Mayor Frederick Octavius Prince
Second Administration, 1879-1881
"Born in Boston, January 18, 1818; died June 6, 1899; served as Boston Mayor during 1878 to 1881. His first administration was in 1877.
Mayor Pierce declined a re-election, and ex-Mayor Price again stood as a candidate of the Democrats, being opposed by Colonel Charles R. Codman, nominated by the citizens' group and the Republicans.
There was a feeling abroad that Mayor Prince had been badly used in the previous election, and the reaction in his favor which had set in brought him this time a plurality of about 700 votes. His second administration showed so far an improvement over the previous one that he was elected for a third term over the Republican candidate, Solomon B. Stebbins, by a majority of more than 2,000 votes.
The city government at this time was chiefly engaged in completing measures for municipal improvement that already had been begun, among them were the improvement of the sewerage system, park construction on the Back Bay, the enlargement of water-works, and the erection of a new building for the English High and Latin schools.
At the end of Mayor Prince's incumbency, the most important projects before the city were the erection of the new Court House, the Public Library building, and the establishment of public parks in different parts of the city. In 1880, the city government celebrated the 250th anniversary of the settlement of Boston. On this occasion the statue of John Winthrop was unveiled on Scollay Square.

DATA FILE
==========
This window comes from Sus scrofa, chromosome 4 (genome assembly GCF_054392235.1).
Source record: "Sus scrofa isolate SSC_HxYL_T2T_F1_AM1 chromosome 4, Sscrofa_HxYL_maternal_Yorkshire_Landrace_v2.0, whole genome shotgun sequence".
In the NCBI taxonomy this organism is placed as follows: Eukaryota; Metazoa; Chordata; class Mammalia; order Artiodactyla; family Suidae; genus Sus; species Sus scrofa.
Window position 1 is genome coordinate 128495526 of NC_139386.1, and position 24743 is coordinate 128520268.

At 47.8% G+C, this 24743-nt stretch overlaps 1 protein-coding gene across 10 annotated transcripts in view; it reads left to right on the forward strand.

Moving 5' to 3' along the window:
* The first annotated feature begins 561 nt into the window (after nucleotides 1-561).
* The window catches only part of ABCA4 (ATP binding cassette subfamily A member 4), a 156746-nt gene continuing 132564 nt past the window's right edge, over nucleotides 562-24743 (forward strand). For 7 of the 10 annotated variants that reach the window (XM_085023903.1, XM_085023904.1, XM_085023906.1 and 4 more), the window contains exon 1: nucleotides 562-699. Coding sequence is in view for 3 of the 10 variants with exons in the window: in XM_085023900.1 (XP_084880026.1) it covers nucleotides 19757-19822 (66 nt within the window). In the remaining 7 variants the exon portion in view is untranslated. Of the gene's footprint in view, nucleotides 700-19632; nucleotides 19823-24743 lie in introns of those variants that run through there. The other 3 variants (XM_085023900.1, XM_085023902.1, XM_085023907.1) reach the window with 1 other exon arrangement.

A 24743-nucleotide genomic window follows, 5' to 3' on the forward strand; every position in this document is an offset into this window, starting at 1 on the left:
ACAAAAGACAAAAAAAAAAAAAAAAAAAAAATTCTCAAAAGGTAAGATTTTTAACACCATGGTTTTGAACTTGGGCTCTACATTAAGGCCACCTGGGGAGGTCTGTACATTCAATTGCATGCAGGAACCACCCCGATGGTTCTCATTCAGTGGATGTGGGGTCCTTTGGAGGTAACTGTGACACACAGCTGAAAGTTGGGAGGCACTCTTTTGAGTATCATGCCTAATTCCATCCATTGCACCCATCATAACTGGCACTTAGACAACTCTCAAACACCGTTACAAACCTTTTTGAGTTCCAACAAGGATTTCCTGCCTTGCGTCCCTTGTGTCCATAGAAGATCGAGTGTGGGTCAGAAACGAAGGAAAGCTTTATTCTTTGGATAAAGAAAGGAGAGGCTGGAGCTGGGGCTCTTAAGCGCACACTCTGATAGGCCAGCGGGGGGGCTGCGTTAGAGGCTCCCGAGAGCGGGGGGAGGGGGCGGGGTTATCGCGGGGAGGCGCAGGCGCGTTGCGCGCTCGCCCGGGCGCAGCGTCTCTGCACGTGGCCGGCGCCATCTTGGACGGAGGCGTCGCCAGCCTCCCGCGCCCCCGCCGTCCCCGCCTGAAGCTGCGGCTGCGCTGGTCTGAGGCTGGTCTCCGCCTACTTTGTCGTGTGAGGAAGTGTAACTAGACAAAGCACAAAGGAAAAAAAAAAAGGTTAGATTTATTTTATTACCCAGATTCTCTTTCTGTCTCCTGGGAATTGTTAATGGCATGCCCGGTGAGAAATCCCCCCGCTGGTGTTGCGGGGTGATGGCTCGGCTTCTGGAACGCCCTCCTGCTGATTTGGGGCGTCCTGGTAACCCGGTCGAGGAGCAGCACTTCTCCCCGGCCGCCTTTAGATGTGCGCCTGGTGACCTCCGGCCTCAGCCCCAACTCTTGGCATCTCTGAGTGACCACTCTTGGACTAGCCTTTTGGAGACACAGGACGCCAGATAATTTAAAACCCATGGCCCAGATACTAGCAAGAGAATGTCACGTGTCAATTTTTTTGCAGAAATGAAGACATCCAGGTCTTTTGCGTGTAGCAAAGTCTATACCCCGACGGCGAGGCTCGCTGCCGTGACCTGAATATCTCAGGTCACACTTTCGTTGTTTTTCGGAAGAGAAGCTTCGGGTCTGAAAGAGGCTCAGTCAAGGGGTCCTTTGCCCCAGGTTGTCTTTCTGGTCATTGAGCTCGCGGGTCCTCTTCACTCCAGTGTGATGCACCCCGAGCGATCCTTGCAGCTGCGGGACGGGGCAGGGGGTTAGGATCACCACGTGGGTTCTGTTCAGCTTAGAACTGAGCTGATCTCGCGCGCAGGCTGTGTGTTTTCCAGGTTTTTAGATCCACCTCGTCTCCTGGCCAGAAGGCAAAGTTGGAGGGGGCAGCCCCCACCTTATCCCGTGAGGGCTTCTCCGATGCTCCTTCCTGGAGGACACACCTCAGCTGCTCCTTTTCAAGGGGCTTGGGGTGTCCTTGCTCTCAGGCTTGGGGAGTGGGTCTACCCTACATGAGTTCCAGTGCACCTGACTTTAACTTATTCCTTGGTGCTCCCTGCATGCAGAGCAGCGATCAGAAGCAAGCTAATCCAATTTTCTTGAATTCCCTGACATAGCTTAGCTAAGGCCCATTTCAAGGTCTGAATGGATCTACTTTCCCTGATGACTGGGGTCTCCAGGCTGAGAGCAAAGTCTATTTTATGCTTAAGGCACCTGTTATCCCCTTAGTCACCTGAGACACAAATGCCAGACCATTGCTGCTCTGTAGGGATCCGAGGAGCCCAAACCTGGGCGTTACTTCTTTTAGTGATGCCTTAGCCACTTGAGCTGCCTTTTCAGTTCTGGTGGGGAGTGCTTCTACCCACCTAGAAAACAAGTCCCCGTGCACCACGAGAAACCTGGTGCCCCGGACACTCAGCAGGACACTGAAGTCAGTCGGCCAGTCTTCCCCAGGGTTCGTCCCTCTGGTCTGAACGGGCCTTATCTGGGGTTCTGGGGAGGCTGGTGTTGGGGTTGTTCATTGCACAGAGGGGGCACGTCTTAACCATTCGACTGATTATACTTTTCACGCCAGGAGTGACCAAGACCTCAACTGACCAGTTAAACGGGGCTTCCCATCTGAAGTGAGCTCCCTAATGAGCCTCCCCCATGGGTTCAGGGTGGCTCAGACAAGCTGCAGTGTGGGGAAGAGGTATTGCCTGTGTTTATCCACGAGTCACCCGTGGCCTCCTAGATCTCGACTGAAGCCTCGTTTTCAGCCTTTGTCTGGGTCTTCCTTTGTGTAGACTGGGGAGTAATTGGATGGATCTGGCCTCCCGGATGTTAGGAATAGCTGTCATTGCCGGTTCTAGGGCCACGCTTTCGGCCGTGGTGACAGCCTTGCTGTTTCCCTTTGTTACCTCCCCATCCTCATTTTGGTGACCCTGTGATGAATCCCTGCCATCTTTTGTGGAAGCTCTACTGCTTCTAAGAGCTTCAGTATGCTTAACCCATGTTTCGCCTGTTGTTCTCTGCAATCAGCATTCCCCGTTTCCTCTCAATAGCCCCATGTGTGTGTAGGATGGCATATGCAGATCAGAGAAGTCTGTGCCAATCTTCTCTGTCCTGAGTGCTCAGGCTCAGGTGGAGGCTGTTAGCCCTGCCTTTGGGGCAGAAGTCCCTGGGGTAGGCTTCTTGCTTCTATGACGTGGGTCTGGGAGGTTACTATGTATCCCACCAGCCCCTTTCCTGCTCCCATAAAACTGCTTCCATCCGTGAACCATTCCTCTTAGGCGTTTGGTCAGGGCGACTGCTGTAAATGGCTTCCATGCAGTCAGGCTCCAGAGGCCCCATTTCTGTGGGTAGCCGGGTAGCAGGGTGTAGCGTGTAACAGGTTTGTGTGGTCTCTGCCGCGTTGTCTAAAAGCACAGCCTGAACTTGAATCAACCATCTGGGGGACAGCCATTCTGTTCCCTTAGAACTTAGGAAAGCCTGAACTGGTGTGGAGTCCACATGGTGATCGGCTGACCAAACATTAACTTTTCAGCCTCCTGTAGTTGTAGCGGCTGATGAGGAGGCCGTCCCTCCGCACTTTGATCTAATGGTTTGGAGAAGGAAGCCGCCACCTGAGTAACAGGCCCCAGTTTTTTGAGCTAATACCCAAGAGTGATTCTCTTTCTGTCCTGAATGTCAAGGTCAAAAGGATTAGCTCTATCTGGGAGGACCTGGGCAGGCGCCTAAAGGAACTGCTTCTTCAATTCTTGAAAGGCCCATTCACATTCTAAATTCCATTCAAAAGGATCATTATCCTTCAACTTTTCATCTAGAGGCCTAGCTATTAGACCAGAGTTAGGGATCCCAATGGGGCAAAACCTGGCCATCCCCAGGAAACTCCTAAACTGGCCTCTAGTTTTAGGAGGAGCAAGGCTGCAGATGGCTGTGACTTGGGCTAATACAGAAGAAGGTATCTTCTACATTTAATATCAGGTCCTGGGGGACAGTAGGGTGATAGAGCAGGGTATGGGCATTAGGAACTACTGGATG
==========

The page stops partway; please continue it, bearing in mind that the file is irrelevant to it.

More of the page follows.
Mayor Prince stood distinctly for retrenchment, but the prosperity beginning in 1880 created a demand for additional improvements. Expenditures increased; so did also the tax rate which reached $15.20 and enabled a reduction of the city debt.
Mayor Prince did not approve of the common attitude toward municipal expenditures. In his inaugural, he said that the citizens of Boston were 'disposed to regard many things, which elsewhere are considered municipal luxuries, as municipal necessaries, and yet they are unwilling to pay the cost of them.' The president of the Common Council stated the situation in regard to municipal expenditures clearly and concisely in saying, 'We plan and provide for the present only. Our policy leads to temporary expedients and make-shifts.' He, too, found that the demands of the citizens were too great and necessitated a cost above that to be found in other municipalities."